FRANKFORT — A House bill filed Tuesday would enact several reforms on the state's pension systems and possibly reshape them.
House Bill 546, sponsored by Rep. Jim Wayne, D-Louisville, would set competitive bidding rules and ban use of third-party "placement agents" for the Kentucky Retirement Systems, the Kentucky Teachers' Retirement System and the Kentucky Judicial Form Retirement System, which includes judges and state legislators.
It would require KRS and KTRS to disclose online their investment fees, holdings, commissions, contracts and property purchases. It also would require gubernatorial appointees to the KRS board of trustees to have at least 10 years of investment experience rather than a general background in "finances," such as community banking.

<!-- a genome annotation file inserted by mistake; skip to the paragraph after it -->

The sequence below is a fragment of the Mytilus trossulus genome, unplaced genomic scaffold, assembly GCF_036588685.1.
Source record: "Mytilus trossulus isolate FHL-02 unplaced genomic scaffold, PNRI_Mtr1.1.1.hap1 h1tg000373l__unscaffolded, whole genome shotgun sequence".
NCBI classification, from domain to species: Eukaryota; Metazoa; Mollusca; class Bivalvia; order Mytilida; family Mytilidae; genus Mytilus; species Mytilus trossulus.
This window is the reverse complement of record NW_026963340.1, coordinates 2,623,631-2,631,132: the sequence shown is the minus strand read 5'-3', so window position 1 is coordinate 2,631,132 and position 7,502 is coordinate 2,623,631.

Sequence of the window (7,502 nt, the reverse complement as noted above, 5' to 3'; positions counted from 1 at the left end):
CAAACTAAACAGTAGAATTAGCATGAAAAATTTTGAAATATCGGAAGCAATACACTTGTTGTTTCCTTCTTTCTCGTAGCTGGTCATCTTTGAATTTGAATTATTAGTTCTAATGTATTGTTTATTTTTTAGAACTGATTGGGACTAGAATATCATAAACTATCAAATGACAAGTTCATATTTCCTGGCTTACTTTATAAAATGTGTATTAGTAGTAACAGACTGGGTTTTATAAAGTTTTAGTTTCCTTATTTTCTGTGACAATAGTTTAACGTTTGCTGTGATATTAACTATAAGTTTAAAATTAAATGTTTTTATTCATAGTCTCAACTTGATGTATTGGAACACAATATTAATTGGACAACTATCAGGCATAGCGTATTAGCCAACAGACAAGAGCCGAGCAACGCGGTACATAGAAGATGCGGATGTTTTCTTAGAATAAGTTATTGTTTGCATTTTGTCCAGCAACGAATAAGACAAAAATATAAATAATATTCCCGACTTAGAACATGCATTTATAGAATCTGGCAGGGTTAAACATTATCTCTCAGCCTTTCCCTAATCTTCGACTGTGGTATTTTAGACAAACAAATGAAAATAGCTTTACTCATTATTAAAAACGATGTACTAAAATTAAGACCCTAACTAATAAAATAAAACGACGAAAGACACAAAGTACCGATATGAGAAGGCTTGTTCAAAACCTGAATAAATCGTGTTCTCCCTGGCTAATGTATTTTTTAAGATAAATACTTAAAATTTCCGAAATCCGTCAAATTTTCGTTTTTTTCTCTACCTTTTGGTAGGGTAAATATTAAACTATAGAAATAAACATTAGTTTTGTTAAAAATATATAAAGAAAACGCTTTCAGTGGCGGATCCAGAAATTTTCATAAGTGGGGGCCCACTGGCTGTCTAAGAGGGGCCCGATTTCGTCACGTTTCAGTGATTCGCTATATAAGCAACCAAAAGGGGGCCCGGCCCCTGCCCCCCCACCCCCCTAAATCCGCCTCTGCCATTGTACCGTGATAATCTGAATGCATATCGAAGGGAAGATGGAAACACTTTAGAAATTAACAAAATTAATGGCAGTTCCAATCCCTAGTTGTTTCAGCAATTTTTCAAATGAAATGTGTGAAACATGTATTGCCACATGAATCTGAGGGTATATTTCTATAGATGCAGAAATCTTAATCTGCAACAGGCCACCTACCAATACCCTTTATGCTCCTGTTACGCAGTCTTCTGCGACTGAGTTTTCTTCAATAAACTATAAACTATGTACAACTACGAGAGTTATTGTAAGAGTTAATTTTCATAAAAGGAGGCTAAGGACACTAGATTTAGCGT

Finally, the Public Pension Oversight Board would study and issue a report by Dec. 1 on whether the General Assembly should transfer judicial and legislative pensions to KRS and remove from KRS the local government pensions held in a plan called the County Employees Retirement System. Local governments complain that they are forced to pay exorbitant pension contributions to compensate KRS for the largely unfunded state retirement plan.
"The whole system needs to be examined," Wayne said Wednesday. "We did this quick 'pension reform' fix last session, and people said, 'Oh, the whole thing is fixed now.' But that's just not so."